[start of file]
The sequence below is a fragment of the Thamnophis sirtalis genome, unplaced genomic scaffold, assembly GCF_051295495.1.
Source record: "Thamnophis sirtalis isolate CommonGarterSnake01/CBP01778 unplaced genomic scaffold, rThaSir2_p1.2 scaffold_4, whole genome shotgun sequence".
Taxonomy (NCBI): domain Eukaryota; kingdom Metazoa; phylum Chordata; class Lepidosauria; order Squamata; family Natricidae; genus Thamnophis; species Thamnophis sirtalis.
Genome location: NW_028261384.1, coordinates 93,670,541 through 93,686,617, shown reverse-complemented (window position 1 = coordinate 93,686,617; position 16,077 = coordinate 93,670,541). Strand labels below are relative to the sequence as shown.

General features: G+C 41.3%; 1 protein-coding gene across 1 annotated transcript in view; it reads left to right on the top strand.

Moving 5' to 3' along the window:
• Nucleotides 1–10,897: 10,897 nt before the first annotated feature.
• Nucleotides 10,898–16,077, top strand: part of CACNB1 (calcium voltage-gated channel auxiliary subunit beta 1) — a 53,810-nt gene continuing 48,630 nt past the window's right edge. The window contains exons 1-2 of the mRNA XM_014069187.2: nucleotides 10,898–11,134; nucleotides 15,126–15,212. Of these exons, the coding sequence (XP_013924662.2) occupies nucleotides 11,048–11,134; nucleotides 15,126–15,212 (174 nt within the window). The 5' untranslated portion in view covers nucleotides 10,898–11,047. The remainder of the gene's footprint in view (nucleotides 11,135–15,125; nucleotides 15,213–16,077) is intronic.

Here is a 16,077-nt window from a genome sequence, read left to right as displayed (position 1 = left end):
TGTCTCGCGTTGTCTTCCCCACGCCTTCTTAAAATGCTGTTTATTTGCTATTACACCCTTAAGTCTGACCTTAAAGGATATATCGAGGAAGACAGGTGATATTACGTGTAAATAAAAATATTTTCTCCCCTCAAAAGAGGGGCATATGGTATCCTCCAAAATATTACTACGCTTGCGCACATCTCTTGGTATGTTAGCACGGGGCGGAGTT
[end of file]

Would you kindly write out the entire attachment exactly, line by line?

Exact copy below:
The sequence below is a fragment of the Thamnophis sirtalis genome, unplaced genomic scaffold, assembly GCF_051295495.1.
Source record: "Thamnophis sirtalis isolate CommonGarterSnake01/CBP01778 unplaced genomic scaffold, rThaSir2_p1.2 scaffold_4, whole genome shotgun sequence".
Taxonomy (NCBI): domain Eukaryota; kingdom Metazoa; phylum Chordata; class Lepidosauria; order Squamata; family Natricidae; genus Thamnophis; species Thamnophis sirtalis.
Genome location: NW_028261384.1, coordinates 93,670,541 through 93,686,617, shown reverse-complemented (window position 1 = coordinate 93,686,617; position 16,077 = coordinate 93,670,541). Strand labels below are relative to the sequence as shown.

General features: G+C 41.3%; 1 protein-coding gene across 1 annotated transcript in view; it reads left to right on the top strand.

Moving 5' to 3' along the window:
• Nucleotides 1–10,897: 10,897 nt before the first annotated feature.
• Nucleotides 10,898–16,077, top strand: part of CACNB1 (calcium voltage-gated channel auxiliary subunit beta 1) — a 53,810-nt gene continuing 48,630 nt past the window's right edge. The window contains exons 1-2 of the mRNA XM_014069187.2: nucleotides 10,898–11,134; nucleotides 15,126–15,212. Of these exons, the coding sequence (XP_013924662.2) occupies nucleotides 11,048–11,134; nucleotides 15,126–15,212 (174 nt within the window). The 5' untranslated portion in view covers nucleotides 10,898–11,047. The remainder of the gene's footprint in view (nucleotides 11,135–15,125; nucleotides 15,213–16,077) is intronic.

Here is a 16,077-nt window from a genome sequence, read left to right as displayed (position 1 = left end):
TGTCTCGCGTTGTCTTCCCCACGCCTTCTTAAAATGCTGTTTATTTGCTATTACACCCTTAAGTCTGACCTTAAAGGATATATCGAGGAAGACAGGTGATATTACGTGTAAATAAAAATATTTTCTCCCCTCAAAAGAGGGGCATATGGTATCCTCCAAAATATTACTACGCTTGCGCACATCTCTTGGTATGTTAGCACGGGGCGGAGTT